Burma is surprisingly distinctly different from Thailand, even this border town, which is about as representative of greater Burma as Tiajuana is of mexico, but even the smell, of possibly cardamon mixed with some other familiar scent, was so reminiscent of India. Then a bicycle taxi driver who cycled beside us, refusing to accept our nothankyou's, was an almost carbon copy of a guy in Agra, but not quite as annoying. The heat was baking by now, and a dog whose furless skin clung to its shaking bones, looked as though it had crawled its way out of the pet cemetary, the walking dead. The streets were busy and full of people, the one thing separating it from being a complete facsimilie of India being the presence of women on the street. We walked to find a tea shop, though we were still overly-full from breakfast. We walked passed tables stacked tall with Burmese currency, organised into large bricks. There was nothing really to do, nothing much to see, we abandoned finding the tea shop and decided to go back, our time in Burma equating to about 20 minutes. We went to retrieve our passports. The immigration officers smiled and thanked us, they knew why we'd come and why we'd left so soon, there was no questioning, all truth exposed and unspoken. We returned over the bridge, filled in arrival cards, which I realised we didn't need for Burma, nor departure cards, just cash. 

We found a saung thau, there were two people waiting inside, by the time we left it was full to capacity, with three guys hanging off the back. We tried to have Abacus become friends with the burmese 10 month old boy beside her, they held hands and abacus squeezed his hand and wouldn't let it go. We were dropped at the central bus station, our first point of arrival in Mae Sot, but now we knew our way out of it. We walked through the huge market area of town, which we'd never been to before. Meat was left sitting outside for sale, pigs snouts and skin, baskets of shrimp buzzing with flies, a huge basket of water beetles, net bags of huge live toads, stacked on top of each other, tubs of water snakes and eels slithering over each other. The warm air smelled of meat and the maze of stalls seemed endless, but finally it led us back to the main street.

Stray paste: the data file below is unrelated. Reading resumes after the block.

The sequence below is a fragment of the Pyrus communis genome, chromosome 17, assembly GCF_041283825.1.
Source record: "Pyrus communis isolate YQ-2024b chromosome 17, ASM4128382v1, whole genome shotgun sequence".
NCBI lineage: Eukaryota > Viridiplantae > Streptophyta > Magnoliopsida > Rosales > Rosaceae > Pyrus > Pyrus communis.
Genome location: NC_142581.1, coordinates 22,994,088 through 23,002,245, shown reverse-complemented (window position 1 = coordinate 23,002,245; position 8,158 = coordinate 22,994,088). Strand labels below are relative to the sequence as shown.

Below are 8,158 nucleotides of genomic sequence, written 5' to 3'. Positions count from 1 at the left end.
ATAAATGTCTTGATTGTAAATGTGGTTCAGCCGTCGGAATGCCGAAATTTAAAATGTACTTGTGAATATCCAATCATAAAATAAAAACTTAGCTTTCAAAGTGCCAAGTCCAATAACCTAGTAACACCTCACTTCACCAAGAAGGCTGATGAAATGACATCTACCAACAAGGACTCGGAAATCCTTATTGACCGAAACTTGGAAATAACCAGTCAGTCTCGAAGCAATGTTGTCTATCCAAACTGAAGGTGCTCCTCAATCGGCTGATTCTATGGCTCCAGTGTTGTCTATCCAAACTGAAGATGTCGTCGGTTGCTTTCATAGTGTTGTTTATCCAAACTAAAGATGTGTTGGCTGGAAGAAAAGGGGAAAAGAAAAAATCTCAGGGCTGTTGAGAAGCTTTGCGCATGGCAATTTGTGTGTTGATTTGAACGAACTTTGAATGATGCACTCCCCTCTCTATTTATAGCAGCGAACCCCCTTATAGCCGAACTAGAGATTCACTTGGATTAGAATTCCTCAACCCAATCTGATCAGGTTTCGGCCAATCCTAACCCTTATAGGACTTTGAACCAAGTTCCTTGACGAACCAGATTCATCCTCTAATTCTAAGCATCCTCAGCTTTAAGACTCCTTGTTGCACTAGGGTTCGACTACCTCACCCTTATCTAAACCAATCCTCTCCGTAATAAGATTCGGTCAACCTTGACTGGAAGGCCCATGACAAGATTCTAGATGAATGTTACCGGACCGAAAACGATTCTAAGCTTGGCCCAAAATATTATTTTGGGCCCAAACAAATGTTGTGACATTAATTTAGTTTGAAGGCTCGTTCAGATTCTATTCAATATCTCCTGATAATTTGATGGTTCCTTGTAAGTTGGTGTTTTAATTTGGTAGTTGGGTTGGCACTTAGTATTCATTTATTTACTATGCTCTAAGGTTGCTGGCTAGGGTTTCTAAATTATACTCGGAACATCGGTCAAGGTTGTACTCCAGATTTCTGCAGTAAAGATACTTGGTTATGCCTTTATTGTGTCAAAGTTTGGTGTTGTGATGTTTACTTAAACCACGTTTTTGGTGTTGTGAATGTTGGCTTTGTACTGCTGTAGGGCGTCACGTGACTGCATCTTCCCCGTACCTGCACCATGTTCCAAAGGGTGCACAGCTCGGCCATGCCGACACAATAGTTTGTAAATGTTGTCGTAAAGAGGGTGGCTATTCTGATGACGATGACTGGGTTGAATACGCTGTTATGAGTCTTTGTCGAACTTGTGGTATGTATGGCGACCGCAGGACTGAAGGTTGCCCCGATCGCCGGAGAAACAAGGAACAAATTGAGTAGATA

left overs

not a lot happened yesterday. we were exhausted from the lack of sleep. and when night came i was so exhausted i couldn't sleep, while abacus slept soundly.

Danielles tutoring session went well, she wants to bring the kid back to new zealand to study, but Burma doesn't issue passports to its citizens, except for ones with expirey dates as long as the persons applied for time. And these are only issued in special circumstances and they don't come cheap. But maybe there are other ways to help.

It's been a while since the racist dogs have bothered us, but a couple of days ago, one called the others to attention and they grouped to form their menacing racist gang, barking at us from accross the street, but fortunately I still had my trusty stick in Abacus pram, which I held at my side, it kept them at bay.

Also the elephant is still around, maybe it's always been around. We see it in odd places with its three human companions, it hangs out as though it is one of the guys. They more i see it the worse I feel for it. 

Burmese seem obsessed with nose bridges, when ever they see Abacus, they tell us to pinch her nose bridge - or lack of one - so that she will have a good nose, another tip is to push on the soft pallette, which somehow pops out the nose bridge. We've tried to explain her trisomy to people, danielles friends understand, as she had them read an article on it, but even when we've shown others online photos of asian kids with trisomy 21, they still don't understand and just pantomime once more, pinching the nose bridge. 

So I didn't think abacus needed milk in the night, that she was just waking up, so when she woke up at midnight, on cue for her feed, I gave her the dummy and after about 20 minutes or so she was asleep again, then she woke up about 3 hours later. So I tried to do the same again, but she wouldn't go to sleep - though she wasn't crying either, so I decided to just give her a bottle to put her to sleep. This however, didn't put her to sleep, in fact (as danielle put it) it only seemed to give her more energy, so that she was wide awake and talking loudly. The rest of the night was spent trying to keep her quiet until we finally decided to get up at 7:30. We are exhausted. And I feel bad because don't have the energy to play with her when she's smiley and full of energy, if only she could understand the paradox of her actions.